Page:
Factors Influencing Students' Selection of Physical Therapist Programs: Differences between Men and Women and Racial/Ethnic Groups

Article excerpt

Background and Purpose. The American Physical Therapy Association (APTA) has identified increasing the diversity of the physical therapy profession as 1 of 6 actions necessary to fulfill its mission statement. While faculty at professional physical therapist education programs may be interested in increasing the racial/ethnic diversity and the number of men among their students, there is little information on what influences minority applicants and men to choose a physical therapist education program. The purpose of this study was to determine whether the factors students consider when selecting a physical therapist education program differ between men and women and different racial/ethnic groups.

Subjects, Participants were 919 professional (entry-level) physical therapist students.

Methods. In 2002, faculty members at 34 physical therapist education programs distributed questionnaires to 1,172 professional physical therapist studente within the first 2 weeks of matriculation into programs in 2002. Faculty members returned 919 questionnaires, generating a response rate of 78.4%. To determine differences in the importance of program selection factors based on sex and racial/ethnic identity, the data were statistically analyzed using chi-square analysis and logistic regression.

Results. The bivariate analysis indicates that location, cost, availability of financial aid, and campus environment were more important to women than to men, while reputation of the faculty was more important to men. Program ranking by U.S. News & World Report, availability of financial aid, number of prerequisites, and positive interaction with students were more important selection factors for minority applicants than for white applicants, while reputation of the faculty was more important for whites than minority applicants. In multivariate analysis, minority students had higher odds than white students of identifying positive interaction with students as an important program selection factor. Included in the multivariate analyses were some control variables related to socioeconomic status, other demographic attributes, and academic factors that significantly predicted important selection factors.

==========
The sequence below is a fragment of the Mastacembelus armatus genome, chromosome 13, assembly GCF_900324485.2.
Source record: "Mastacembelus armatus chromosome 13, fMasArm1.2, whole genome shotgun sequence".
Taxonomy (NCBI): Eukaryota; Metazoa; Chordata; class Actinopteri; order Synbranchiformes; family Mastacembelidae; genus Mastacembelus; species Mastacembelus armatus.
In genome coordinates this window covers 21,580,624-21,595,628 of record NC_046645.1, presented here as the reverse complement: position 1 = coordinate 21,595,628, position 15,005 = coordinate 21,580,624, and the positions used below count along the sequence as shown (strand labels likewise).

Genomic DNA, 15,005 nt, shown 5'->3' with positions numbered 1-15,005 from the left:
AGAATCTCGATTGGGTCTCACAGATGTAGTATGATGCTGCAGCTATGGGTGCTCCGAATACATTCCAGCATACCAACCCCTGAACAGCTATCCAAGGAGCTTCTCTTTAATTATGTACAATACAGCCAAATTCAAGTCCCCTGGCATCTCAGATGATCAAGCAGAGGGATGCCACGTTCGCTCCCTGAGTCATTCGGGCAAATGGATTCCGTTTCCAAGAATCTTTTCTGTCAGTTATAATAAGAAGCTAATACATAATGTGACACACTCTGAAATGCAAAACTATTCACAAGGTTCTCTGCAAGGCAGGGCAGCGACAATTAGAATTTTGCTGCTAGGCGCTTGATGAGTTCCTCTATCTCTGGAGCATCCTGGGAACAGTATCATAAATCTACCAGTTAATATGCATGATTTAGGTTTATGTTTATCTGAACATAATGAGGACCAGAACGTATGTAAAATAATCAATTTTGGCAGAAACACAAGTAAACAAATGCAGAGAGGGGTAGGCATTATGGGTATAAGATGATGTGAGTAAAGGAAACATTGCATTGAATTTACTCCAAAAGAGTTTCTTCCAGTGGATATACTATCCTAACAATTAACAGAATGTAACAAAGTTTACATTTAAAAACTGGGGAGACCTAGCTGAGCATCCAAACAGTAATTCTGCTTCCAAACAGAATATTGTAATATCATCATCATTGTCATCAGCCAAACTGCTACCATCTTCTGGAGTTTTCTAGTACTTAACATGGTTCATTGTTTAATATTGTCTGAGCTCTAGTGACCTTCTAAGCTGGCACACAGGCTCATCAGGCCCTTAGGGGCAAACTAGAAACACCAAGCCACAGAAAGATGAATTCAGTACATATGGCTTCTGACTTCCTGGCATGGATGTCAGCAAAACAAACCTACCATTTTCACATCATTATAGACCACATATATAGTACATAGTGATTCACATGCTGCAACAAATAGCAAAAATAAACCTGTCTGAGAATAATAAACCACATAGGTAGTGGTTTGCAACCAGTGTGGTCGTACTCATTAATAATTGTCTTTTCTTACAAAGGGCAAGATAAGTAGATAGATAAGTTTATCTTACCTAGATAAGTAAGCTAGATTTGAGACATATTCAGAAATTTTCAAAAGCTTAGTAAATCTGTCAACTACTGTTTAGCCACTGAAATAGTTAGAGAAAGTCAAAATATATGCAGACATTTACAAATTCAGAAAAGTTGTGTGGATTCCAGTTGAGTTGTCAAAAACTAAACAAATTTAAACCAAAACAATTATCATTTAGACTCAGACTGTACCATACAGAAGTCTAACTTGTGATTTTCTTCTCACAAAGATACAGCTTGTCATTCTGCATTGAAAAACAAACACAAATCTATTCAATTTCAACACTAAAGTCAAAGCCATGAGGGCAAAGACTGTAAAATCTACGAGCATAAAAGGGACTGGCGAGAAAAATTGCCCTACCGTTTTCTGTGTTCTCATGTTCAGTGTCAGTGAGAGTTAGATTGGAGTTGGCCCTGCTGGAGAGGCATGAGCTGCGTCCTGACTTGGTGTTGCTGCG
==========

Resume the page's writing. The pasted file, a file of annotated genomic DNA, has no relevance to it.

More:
Discussion and Conclusion. Nonwhite students have higher odds than white students of identifying positive interaction with students as an important factor in their decision to enroll in the program of their choice. Other differences in importance of program selection factors, by sex and race/ethnicity, can be attributed to socioeconomic status, other demographic variables, and academic factors. The findings from this study may be useful for physical therapist education program faculty members interested in recruiting minority applicants and students into their professional programs.

Key Words: Physical therapist education, Program selection, Minorities, Sex.


The American Physical Therapy Association (APTA) identifies 6 actions as necessary to fulfill its mission statement. One of the 6 identified actions is to "facilitate a common understanding and appreciation for the diversity of the profession, the membership, and the communities we serve."1 Increasing diversity among physical therapists has been a longstanding goal of APTA,2 and the profession has increased the percentage of minority racial/ethnic groups among its members. Whites comprised 89.0% of professional physical therapist program graduates in 1997, but 78.0% in 2004.3 During this same time period, the percentages of African American, Asian/Pacific Islander, and Hispanic/Latino graduates all increased. However, APTA encourages further efforts toward recruitment of more applicants from diverse racial and ethnic backgrounds.2

In addition to historically having a white majority, the physical therapy profession long has been dominated by women. The percentage of men enrolled in physical therapist education programs was 23% in 1991,4 increased to 32% in 2000,5 and decreased to 27% in 2004. …


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